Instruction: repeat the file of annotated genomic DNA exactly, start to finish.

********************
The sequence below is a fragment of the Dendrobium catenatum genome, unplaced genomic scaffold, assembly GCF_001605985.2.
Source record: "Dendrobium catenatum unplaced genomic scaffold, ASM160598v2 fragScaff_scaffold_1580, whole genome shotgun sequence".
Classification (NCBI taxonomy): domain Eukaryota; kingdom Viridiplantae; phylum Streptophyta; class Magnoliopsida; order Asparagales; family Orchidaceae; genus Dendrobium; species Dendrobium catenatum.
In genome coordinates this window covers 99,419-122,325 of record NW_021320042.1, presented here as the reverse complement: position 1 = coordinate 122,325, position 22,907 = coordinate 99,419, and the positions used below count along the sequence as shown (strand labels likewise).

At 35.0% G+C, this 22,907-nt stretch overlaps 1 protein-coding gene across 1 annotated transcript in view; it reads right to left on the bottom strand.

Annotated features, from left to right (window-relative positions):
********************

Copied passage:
The sequence below is a fragment of the Dendrobium catenatum genome, unplaced genomic scaffold, assembly GCF_001605985.2.
Source record: "Dendrobium catenatum unplaced genomic scaffold, ASM160598v2 fragScaff_scaffold_1580, whole genome shotgun sequence".
Classification (NCBI taxonomy): domain Eukaryota; kingdom Viridiplantae; phylum Streptophyta; class Magnoliopsida; order Asparagales; family Orchidaceae; genus Dendrobium; species Dendrobium catenatum.
In genome coordinates this window covers 99,419-122,325 of record NW_021320042.1, presented here as the reverse complement: position 1 = coordinate 122,325, position 22,907 = coordinate 99,419, and the positions used below count along the sequence as shown (strand labels likewise).

At 35.0% G+C, this 22,907-nt stretch overlaps 1 protein-coding gene across 1 annotated transcript in view; it reads right to left on the bottom strand.

Annotated features, from left to right (window-relative positions):